Locals Embrace Chinese Culture at Deerpark Moon Festival
Betty Bianchi, a resident of Bloomingburg, New York, said she was pleasantly surprised by the wide array of cultural offerings at the annual Moon Festival in the town of Deerpark.
“This is one of few events around here that is cultural-themed, which really brings something new to the area. I know there are so many cultures here and it’s a shame that we don’t see more of this,” Bianchi told The Epoch times on Sept. 17.
Bianchi’s ancestors were among the first settlers in Middletown, New York, in the mid-1700s. She loves history and enjoyed learning about the Chinese culture, which goes back thousands of years, she said.
The Moon Festival, also known as the Mid-Autumn festival, is a traditional Chinese festival where families and friends gather on the day when the moon is the roundest in shape. Other Asian countries such as Korea and Japan also celebrate it.
This year’s Deerpark Moon Festival has the most variety of cultural programs, Asian food, local vendors, and kid activities, according to Peter Wei, executive director at New Century Film, the organization that hosts the event.
At least 10,000 people came to the two-day event, according to Wei.
“For locals whose families have lived here for 300 or 400 years, Chinese people are newcomers. We want to share with them our culture, so we can understand each other, become one community, and build up together,” Wei told The Epoch Times .
Five elected officials, Congressman Patrick Maloney, State Sens. James Skoufis and Mike Martucci, State Assemblyman Karl Brabenec, and State Assemblywoman Aileen Gunther sent proclamations to recognize the festival.
Mary Phillips and her daughter Julia Phillips, both from Port Jervis, New York, also appreciated the cultural elements on offer.
“We have the Fall Foliage Festival and the Christmas Show, but we don’t really have something like this. I love to see international stuff and different cultures,” Mary Phillips told The Epoch Times.
For Jennifer Leon, resident of Honesdale, Pennsylvania, the best part of the event is the food.
About 30 food vendors scattered around the performance stage, offering authentic Chinese food and other Asian cuisines. Leon tried pork buns, dumplings, and Thai tea. Her niece, Lily Reimfurt, liked the Hong Kong egg tarts the most.
Reimfurt also liked the traditional Chinese dance on stage, which she had never seen before.
“It is really cool to see how similar and how different we are. We are similar in that we all use dances to express ourselves, and we are just different in the way that we do it,” Reimfurt told The Epoch Times.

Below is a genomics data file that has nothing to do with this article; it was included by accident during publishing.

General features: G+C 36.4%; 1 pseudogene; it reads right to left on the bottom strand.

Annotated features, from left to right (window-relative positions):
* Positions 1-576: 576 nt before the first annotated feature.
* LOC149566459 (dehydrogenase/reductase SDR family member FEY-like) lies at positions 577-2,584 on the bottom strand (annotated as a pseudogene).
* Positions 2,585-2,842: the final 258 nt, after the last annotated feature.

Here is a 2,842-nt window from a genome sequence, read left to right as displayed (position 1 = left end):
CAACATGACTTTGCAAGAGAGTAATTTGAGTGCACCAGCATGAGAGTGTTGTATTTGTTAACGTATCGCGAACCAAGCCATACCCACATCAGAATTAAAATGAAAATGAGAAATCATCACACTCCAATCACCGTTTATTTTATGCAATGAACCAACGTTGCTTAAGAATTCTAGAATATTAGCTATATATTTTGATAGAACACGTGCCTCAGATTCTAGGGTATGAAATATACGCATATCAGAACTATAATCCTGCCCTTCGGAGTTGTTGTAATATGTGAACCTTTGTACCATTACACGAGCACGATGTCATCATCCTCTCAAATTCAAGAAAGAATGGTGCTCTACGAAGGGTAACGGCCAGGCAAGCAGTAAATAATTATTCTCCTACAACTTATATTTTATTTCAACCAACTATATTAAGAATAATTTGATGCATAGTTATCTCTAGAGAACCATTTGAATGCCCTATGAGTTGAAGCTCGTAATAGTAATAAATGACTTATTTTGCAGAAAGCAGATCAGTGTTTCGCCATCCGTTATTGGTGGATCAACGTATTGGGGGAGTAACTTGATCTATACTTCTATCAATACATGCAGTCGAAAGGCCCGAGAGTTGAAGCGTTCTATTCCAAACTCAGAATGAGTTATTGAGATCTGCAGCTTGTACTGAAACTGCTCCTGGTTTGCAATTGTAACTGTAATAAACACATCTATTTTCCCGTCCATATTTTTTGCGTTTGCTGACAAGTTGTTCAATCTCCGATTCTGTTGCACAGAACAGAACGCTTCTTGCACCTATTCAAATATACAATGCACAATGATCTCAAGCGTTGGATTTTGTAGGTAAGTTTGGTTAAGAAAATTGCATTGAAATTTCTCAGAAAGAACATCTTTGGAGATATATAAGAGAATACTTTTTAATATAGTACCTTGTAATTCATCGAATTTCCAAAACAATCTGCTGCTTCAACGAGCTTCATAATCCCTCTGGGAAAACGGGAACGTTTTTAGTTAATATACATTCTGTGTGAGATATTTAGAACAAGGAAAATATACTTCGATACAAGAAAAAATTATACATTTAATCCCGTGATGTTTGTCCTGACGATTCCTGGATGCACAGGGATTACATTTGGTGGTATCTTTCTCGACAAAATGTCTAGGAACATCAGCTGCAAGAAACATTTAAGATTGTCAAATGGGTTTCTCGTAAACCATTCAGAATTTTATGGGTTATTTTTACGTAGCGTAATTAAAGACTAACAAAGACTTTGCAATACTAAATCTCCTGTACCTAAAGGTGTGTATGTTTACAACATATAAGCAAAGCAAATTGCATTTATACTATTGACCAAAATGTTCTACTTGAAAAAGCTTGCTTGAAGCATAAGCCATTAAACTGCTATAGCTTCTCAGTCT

Speaking of dances, Sam Kressevich, a resident of Campbell Hall, New York, liked the costumes best.
“Beautiful dresses. It’s very traditional. I also saw a little girl running around in traditional outfits, her hair pinned back into a little low bun; her address was beautiful,” Sam Kressevich told The Epoch Times.
Sam Kressevich’s mother, Lori Kressevich, saw a flyer about the festival at an Asian store in Middletown and brought her two daughters to the event. Lori Kressevich has always been drawn to Asian cultures, having quite a few Asian-styled pieces of furniture at home , she said.
“I like all the vendors and especially the traditional Asian things like the tea sets and jewelry. I just love all of that. I’ve always loved it,” Lori Kressevich told The Epoch Times.
Bob and Dee Steeger, from Warwick, New York, attended the event in 2018 and decided to come again.
The Steeger couple not only enjoyed the on-stage cultural shows but also learned about the worldwide petition drive to end the Chinese Communist Party (CCP.) Both signed the petition.
“I felt like the general population in China was taken advantage of by those in power. I don’t know what can be done about it. But just like the lady told us about the petition said, ‘People have to stand up and do something,’” Bob Steeger told The Epoch Times.
Many Chinese immigrants in Deerpark and surrounding communities had escaped the persecution of people of faith in communist China. Since their arrival in the United States, they have tried to let local people know about the harm of the Chinese Communist Party.
Shana Mann, a resident of Middletown, New York, enjoyed the art exhibit of Truth, Compassion, and Tolerance.
The exhibit displays artworks by internationally acclaimed artists that depict traditional spiritual beliefs as well as modern-day persecution in communist China.
“It is just shocking and melting my heart at the same time,” Mann told The Epoch Times.